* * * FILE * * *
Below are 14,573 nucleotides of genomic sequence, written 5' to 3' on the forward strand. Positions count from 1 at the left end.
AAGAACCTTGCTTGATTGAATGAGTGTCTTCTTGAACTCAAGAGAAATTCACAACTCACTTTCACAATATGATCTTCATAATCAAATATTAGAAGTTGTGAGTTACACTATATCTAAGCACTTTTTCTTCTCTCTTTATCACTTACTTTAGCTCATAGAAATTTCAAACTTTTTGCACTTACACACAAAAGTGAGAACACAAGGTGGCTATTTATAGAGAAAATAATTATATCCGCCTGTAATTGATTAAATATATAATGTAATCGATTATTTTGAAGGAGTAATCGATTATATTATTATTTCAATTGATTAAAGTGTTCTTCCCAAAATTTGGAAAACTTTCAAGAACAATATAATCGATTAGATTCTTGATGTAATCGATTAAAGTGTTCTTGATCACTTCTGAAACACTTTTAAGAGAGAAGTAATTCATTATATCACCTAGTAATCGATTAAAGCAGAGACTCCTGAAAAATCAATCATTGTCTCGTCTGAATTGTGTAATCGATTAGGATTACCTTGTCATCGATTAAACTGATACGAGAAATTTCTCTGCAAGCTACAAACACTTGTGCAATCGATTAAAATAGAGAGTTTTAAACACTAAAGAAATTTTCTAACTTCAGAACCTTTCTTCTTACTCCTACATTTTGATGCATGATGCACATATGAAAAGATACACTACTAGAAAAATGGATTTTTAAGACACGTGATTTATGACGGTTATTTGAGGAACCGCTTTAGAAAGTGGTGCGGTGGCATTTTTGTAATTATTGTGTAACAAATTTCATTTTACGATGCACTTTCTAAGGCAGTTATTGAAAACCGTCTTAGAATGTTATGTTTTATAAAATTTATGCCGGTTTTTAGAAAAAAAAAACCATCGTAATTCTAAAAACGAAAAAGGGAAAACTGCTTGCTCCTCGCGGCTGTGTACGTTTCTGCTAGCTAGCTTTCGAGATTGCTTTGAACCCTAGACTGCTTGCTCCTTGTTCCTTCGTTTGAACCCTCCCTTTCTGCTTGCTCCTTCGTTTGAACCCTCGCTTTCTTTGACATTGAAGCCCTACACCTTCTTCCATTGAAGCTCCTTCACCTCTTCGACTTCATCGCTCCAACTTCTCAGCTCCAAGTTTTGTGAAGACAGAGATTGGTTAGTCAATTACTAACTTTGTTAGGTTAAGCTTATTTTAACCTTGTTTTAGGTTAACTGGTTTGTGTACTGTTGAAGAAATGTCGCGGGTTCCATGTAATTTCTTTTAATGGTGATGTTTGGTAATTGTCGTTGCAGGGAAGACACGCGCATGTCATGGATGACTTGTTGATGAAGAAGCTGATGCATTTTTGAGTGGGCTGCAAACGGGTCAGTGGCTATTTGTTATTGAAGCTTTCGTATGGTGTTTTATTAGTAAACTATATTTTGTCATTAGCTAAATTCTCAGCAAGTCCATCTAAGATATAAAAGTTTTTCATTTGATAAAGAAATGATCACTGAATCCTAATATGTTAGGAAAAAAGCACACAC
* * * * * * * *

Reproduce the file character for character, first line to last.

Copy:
Below are 14,573 nucleotides of genomic sequence, written 5' to 3' on the forward strand. Positions count from 1 at the left end.
AAGAACCTTGCTTGATTGAATGAGTGTCTTCTTGAACTCAAGAGAAATTCACAACTCACTTTCACAATATGATCTTCATAATCAAATATTAGAAGTTGTGAGTTACACTATATCTAAGCACTTTTTCTTCTCTCTTTATCACTTACTTTAGCTCATAGAAATTTCAAACTTTTTGCACTTACACACAAAAGTGAGAACACAAGGTGGCTATTTATAGAGAAAATAATTATATCCGCCTGTAATTGATTAAATATATAATGTAATCGATTATTTTGAAGGAGTAATCGATTATATTATTATTTCAATTGATTAAAGTGTTCTTCCCAAAATTTGGAAAACTTTCAAGAACAATATAATCGATTAGATTCTTGATGTAATCGATTAAAGTGTTCTTGATCACTTCTGAAACACTTTTAAGAGAGAAGTAATTCATTATATCACCTAGTAATCGATTAAAGCAGAGACTCCTGAAAAATCAATCATTGTCTCGTCTGAATTGTGTAATCGATTAGGATTACCTTGTCATCGATTAAACTGATACGAGAAATTTCTCTGCAAGCTACAAACACTTGTGCAATCGATTAAAATAGAGAGTTTTAAACACTAAAGAAATTTTCTAACTTCAGAACCTTTCTTCTTACTCCTACATTTTGATGCATGATGCACATATGAAAAGATACACTACTAGAAAAATGGATTTTTAAGACACGTGATTTATGACGGTTATTTGAGGAACCGCTTTAGAAAGTGGTGCGGTGGCATTTTTGTAATTATTGTGTAACAAATTTCATTTTACGATGCACTTTCTAAGGCAGTTATTGAAAACCGTCTTAGAATGTTATGTTTTATAAAATTTATGCCGGTTTTTAGAAAAAAAAAACCATCGTAATTCTAAAAACGAAAAAGGGAAAACTGCTTGCTCCTCGCGGCTGTGTACGTTTCTGCTAGCTAGCTTTCGAGATTGCTTTGAACCCTAGACTGCTTGCTCCTTGTTCCTTCGTTTGAACCCTCCCTTTCTGCTTGCTCCTTCGTTTGAACCCTCGCTTTCTTTGACATTGAAGCCCTACACCTTCTTCCATTGAAGCTCCTTCACCTCTTCGACTTCATCGCTCCAACTTCTCAGCTCCAAGTTTTGTGAAGACAGAGATTGGTTAGTCAATTACTAACTTTGTTAGGTTAAGCTTATTTTAACCTTGTTTTAGGTTAACTGGTTTGTGTACTGTTGAAGAAATGTCGCGGGTTCCATGTAATTTCTTTTAATGGTGATGTTTGGTAATTGTCGTTGCAGGGAAGACACGCGCATGTCATGGATGACTTGTTGATGAAGAAGCTGATGCATTTTTGAGTGGGCTGCAAACGGGTCAGTGGCTATTTGTTATTGAAGCTTTCGTATGGTGTTTTATTAGTAAACTATATTTTGTCATTAGCTAAATTCTCAGCAAGTCCATCTAAGATATAAAAGTTTTTCATTTGATAAAGAAATGATCACTGAATCCTAATATGTTAGGAAAAAAGCACACAC